Culture is knowing who you are and being it – and having the confidence to keep being it. Defense wins championships, but the defense on both teams was not great. Except the Eagles defense didn’t give up. The Patriots offensive line thwarted them for most of the game and Tom Brady’s ability to get rid of the ball quickly all game was frustrating to the defense. But they didn’t give up. They continued to apply the pressure all game and when it mattered, in the fourth quarter, they got the turnover that was probably the difference in the game. They knew who they were and continued to be it all the way to the end of the game.
Culture is knowing who you are and being it – to the least of these. The Eagles traded their veteran long snapper Jon Dorenbos before the beginning of the season. He had a routine physical before he could go to the Saints, found out he had a heart condition, and was out of football for the rest of his life. The Eagles owner, Jeffrey Lurie invited him to the Super Bowl, as an honorary teammate and is giving him a ring. Culture begins at the top.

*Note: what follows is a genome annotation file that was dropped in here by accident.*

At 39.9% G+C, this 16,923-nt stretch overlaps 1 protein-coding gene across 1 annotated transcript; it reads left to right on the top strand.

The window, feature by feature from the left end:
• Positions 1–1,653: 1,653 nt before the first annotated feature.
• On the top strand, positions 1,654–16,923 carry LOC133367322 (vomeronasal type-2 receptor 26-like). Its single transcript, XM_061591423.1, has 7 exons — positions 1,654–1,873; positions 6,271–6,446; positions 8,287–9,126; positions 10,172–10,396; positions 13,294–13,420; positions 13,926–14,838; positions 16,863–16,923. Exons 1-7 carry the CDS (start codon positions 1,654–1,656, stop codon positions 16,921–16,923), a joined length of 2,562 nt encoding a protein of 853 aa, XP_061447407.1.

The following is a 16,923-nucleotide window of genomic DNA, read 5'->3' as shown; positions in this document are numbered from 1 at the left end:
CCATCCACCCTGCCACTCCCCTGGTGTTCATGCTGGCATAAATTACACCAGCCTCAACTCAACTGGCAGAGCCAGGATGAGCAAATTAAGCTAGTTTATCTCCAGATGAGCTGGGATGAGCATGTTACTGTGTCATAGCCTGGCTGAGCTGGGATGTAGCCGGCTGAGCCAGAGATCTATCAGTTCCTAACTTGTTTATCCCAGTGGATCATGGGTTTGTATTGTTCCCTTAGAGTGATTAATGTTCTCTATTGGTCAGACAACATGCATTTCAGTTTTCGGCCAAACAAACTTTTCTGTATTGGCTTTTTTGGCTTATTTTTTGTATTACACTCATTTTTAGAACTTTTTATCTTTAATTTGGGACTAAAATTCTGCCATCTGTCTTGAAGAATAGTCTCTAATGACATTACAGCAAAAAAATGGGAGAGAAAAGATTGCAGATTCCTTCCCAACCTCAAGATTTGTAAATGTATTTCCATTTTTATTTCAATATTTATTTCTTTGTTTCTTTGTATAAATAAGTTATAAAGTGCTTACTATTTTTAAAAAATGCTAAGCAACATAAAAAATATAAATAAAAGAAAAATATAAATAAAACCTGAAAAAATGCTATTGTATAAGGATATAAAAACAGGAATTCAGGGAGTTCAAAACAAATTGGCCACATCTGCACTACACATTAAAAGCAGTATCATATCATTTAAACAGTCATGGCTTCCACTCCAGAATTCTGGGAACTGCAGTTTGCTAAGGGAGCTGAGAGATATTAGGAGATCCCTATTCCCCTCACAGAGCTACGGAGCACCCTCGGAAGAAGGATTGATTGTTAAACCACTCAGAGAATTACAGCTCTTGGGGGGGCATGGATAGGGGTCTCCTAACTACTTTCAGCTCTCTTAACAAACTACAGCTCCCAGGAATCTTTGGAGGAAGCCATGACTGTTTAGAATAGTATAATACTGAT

Culture is knowing who you are and being it – one person at a time. You don’t change culture with slogans, posters or edicts. You don’t change culture because “I said so…” Culture is changed by changing people; and people change one person at a time. You can put up a sign in the locker room that says, “Confidence!,” but if you don’t believe enough to go for it on fourth down then the sign is just a piece of paper and ink. People – your people – must be treated with the respect they deserve, and engaged personally, individually and consistently if you want to impact your culture.